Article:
Delta Phi Epsilon (professional)

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This article is about the professional fraternity and sorority. For the social sorority, see Delta Phi Epsilon (social).
Delta Phi Epsilon
ΔΦΕ
Delta Phi Epsilon crest.png
Founded January 25, 1920
Georgetown University
Type Professional
Emphasis Foreign service
Scope National
Motto λατρεύω (Latreuo)
Greek: I Serve
Colors Black and Gold
Flower Morning glory
Chartered Washington, D.C
Chapters 6 active
Headquarters Post Office Box 25401
Washington, D.C. (202) 337-9702, USA
Homepage DeltaPhiEpsilon.net

Delta Phi Epsilon (ΔΦΕ) is the only national professional foreign service fraternity. Founded at Georgetown University on January 25, 1920, the society's mission is to promote good fellowship and brotherhood among persons studying or engaged in foreign service. The Alpha chapter went on to colonize at many other universities throughout the country in the first half of the twentieth century. The society has notable members in a variety of fields.

As of 2014, there are six active chapters. Active chapters are Georgetown's Alpha Chapter, New York University's Beta Chapter, The George Washington University's Eta Chapter, University of California, Berkeley's Epsilon Chapter, The American University's Pi Chapter, and University of Pacific's Psi Chapter. The organization has three chapters in The District of Columbia. Other chapters are currently in the process of being chartered and re-chartered.

The current president of Delta Phi Epsilon's national board is James-Michael von Stroebel, Al'-54. The current president of Alpha Chapter is W. Alexander [Alec] Kirkman, Al'-12. None of the fraternity's chapters admit women, but in 1973 the Alpha Chapter of Delta Phi Epsilon Sorority was founded at Georgetown University. Since its creation, the sorority has grown to include chapters at several additional universities, such as Epsilon chapter in 2003, Eta chapter in 2006, Psi in 2008 and Pi in 2009.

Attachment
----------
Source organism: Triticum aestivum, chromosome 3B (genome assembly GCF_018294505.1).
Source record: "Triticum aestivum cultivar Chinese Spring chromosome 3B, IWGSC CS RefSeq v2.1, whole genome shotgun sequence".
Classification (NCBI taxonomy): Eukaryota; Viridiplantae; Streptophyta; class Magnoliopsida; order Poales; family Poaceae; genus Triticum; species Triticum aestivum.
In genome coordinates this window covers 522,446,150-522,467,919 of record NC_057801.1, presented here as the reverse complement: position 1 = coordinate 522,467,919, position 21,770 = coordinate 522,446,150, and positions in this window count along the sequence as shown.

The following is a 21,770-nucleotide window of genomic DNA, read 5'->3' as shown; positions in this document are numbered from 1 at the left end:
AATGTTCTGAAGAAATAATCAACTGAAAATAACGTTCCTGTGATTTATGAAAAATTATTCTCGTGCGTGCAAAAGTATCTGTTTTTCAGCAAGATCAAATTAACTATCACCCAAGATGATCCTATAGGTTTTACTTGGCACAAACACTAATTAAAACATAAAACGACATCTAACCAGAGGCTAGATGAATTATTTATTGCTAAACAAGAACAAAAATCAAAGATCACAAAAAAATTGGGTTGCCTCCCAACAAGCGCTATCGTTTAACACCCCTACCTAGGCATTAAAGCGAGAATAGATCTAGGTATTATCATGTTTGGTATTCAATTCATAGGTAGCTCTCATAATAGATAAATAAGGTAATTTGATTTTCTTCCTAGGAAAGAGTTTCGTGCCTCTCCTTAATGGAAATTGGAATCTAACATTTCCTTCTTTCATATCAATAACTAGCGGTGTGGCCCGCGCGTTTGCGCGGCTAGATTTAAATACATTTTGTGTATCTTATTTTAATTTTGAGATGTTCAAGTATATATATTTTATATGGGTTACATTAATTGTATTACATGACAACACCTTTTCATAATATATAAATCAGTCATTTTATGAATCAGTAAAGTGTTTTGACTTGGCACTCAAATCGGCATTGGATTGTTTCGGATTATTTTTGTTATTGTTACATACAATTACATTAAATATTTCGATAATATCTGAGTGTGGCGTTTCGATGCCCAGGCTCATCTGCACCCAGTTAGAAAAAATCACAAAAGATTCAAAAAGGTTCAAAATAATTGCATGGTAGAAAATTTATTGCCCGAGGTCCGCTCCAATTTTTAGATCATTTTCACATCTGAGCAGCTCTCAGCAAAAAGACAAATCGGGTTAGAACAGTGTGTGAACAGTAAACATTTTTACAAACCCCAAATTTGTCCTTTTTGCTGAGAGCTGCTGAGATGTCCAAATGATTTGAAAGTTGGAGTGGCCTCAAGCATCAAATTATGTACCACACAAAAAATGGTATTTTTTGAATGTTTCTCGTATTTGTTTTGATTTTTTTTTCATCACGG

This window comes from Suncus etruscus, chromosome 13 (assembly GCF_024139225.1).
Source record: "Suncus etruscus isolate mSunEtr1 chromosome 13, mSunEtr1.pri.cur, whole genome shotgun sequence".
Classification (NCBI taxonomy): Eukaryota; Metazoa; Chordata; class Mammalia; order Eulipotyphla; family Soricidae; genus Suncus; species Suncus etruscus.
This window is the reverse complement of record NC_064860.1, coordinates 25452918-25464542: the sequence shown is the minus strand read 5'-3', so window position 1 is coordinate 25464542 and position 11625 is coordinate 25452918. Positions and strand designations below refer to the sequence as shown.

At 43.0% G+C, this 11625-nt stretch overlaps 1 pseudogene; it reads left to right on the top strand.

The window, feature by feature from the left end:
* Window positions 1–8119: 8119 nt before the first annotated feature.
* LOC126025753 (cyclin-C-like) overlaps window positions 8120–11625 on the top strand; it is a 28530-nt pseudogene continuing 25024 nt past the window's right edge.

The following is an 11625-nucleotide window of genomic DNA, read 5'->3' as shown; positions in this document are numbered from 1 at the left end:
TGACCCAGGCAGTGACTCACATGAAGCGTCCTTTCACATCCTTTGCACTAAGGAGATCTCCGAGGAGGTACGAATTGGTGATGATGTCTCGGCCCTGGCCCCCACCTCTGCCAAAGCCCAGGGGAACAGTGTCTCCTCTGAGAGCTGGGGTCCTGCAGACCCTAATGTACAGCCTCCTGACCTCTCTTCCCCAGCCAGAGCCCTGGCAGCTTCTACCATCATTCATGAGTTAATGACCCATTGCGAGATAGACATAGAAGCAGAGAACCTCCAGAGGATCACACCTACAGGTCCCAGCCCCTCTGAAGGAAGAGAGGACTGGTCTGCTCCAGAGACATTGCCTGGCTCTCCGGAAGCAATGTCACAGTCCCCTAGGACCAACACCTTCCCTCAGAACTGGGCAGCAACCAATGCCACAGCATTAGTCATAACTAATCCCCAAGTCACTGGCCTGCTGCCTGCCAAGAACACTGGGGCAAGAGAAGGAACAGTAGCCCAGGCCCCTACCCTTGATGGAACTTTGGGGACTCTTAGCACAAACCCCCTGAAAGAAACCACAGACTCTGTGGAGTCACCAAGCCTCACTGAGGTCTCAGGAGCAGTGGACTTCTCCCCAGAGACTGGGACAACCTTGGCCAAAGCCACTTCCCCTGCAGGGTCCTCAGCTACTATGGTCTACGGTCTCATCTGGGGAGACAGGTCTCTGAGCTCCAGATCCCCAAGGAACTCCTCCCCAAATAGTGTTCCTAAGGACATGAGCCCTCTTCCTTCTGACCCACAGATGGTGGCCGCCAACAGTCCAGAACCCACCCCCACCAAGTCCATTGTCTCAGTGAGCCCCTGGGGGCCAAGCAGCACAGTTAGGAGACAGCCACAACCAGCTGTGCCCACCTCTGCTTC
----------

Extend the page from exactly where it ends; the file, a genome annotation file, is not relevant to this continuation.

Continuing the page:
History[edit]

The fraternity was founded in the wake of World War I, in a time of increased U.S. interest in world politics and solving global issues with diplomacy. In 1919, Fr. Edmund A. Walsh, S.J. at Georgetown University founded the School of Foreign Service (SFS) and in 1924, the Rogers Act formed the basis of the United States Foreign Service. During this time, other groups with similar missions, such as the Council on Foreign Relations, were also founded as were international bodies such as the League of Nations.

The four founders of the fraternity are Alfred O. Arsenau, Wesley O. Ash, Samuel C. Bartlett, and T.J. Patrick O'Connell. The first three, undergraduates in Georgetown's SFS, at first held in common only their experience in overseas military service and their interest in foreign service careers. Later they were drawn together by their common vision for a professional foreign service fraternity for future graduates of the School of Foreign Service and others in the field. The fourth founder had developed a similar vision independently, which he discussed with Arsenau. Later these men joined with seven interested undergraduates (future brothers Sandager, Butts, Ash, MacKenzie, Brooks, Sullivan Scott, and Bates) and signed the Articles of Agreement. After choosing a name and nominating officers, Delta Phi Epsilon Foreign Service Fraternity was founded at the Catholic Community House on E Street on January 25, 1920. The fraternity was incorporated in the District of Columbia on April 20, 1920.